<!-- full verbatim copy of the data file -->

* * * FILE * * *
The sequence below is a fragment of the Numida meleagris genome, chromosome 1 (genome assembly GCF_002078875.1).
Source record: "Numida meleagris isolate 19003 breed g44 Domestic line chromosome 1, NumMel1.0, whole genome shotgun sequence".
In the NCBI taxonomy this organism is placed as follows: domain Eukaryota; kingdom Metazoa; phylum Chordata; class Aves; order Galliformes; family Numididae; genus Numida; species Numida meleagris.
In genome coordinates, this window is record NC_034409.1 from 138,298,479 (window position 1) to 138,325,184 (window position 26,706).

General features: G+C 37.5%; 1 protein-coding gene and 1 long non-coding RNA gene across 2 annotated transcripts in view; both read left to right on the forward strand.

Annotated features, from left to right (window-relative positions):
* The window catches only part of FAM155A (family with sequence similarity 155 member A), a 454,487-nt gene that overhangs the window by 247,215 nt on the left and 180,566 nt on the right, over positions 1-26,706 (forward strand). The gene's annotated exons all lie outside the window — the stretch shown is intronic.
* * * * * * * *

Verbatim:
The sequence below is a fragment of the Numida meleagris genome, chromosome 1 (genome assembly GCF_002078875.1).
Source record: "Numida meleagris isolate 19003 breed g44 Domestic line chromosome 1, NumMel1.0, whole genome shotgun sequence".
In the NCBI taxonomy this organism is placed as follows: domain Eukaryota; kingdom Metazoa; phylum Chordata; class Aves; order Galliformes; family Numididae; genus Numida; species Numida meleagris.
In genome coordinates, this window is record NC_034409.1 from 138,298,479 (window position 1) to 138,325,184 (window position 26,706).

General features: G+C 37.5%; 1 protein-coding gene and 1 long non-coding RNA gene across 2 annotated transcripts in view; both read left to right on the forward strand.

Annotated features, from left to right (window-relative positions):
* The window catches only part of FAM155A (family with sequence similarity 155 member A), a 454,487-nt gene that overhangs the window by 247,215 nt on the left and 180,566 nt on the right, over positions 1-26,706 (forward strand). The gene's annotated exons all lie outside the window — the stretch shown is intronic.